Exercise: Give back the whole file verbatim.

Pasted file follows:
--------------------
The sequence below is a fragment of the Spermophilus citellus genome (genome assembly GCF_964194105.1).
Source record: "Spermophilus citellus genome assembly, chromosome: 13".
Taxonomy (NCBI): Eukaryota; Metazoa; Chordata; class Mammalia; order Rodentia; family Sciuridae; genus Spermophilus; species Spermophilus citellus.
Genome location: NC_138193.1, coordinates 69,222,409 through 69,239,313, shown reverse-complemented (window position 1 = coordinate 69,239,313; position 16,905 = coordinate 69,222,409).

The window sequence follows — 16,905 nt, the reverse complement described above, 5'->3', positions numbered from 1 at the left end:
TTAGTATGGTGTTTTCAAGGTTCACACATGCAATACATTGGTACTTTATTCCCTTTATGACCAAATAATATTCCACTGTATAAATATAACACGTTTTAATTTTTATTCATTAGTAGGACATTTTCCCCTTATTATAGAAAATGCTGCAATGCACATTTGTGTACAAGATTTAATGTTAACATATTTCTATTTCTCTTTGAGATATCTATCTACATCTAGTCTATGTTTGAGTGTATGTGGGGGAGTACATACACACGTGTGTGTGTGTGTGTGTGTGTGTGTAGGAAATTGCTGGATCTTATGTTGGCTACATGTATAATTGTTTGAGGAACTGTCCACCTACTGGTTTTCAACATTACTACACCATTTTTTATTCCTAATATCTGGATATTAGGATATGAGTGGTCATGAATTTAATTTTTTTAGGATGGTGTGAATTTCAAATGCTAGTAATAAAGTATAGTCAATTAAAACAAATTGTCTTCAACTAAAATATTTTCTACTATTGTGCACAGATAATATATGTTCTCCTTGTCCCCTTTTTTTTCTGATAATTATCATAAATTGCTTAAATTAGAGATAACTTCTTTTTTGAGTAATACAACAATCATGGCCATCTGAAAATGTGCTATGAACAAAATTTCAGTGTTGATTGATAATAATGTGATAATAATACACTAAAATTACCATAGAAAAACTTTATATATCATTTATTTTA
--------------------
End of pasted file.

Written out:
The sequence below is a fragment of the Spermophilus citellus genome (genome assembly GCF_964194105.1).
Source record: "Spermophilus citellus genome assembly, chromosome: 13".
Taxonomy (NCBI): Eukaryota; Metazoa; Chordata; class Mammalia; order Rodentia; family Sciuridae; genus Spermophilus; species Spermophilus citellus.
Genome location: NC_138193.1, coordinates 69,222,409 through 69,239,313, shown reverse-complemented (window position 1 = coordinate 69,239,313; position 16,905 = coordinate 69,222,409).

The window sequence follows — 16,905 nt, the reverse complement described above, 5'->3', positions numbered from 1 at the left end:
TTAGTATGGTGTTTTCAAGGTTCACACATGCAATACATTGGTACTTTATTCCCTTTATGACCAAATAATATTCCACTGTATAAATATAACACGTTTTAATTTTTATTCATTAGTAGGACATTTTCCCCTTATTATAGAAAATGCTGCAATGCACATTTGTGTACAAGATTTAATGTTAACATATTTCTATTTCTCTTTGAGATATCTATCTACATCTAGTCTATGTTTGAGTGTATGTGGGGGAGTACATACACACGTGTGTGTGTGTGTGTGTGTGTGTGTAGGAAATTGCTGGATCTTATGTTGGCTACATGTATAATTGTTTGAGGAACTGTCCACCTACTGGTTTTCAACATTACTACACCATTTTTTATTCCTAATATCTGGATATTAGGATATGAGTGGTCATGAATTTAATTTTTTTAGGATGGTGTGAATTTCAAATGCTAGTAATAAAGTATAGTCAATTAAAACAAATTGTCTTCAACTAAAATATTTTCTACTATTGTGCACAGATAATATATGTTCTCCTTGTCCCCTTTTTTTTCTGATAATTATCATAAATTGCTTAAATTAGAGATAACTTCTTTTTTGAGTAATACAACAATCATGGCCATCTGAAAATGTGCTATGAACAAAATTTCAGTGTTGATTGATAATAATGTGATAATAATACACTAAAATTACCATAGAAAAACTTTATATATCATTTATTTTA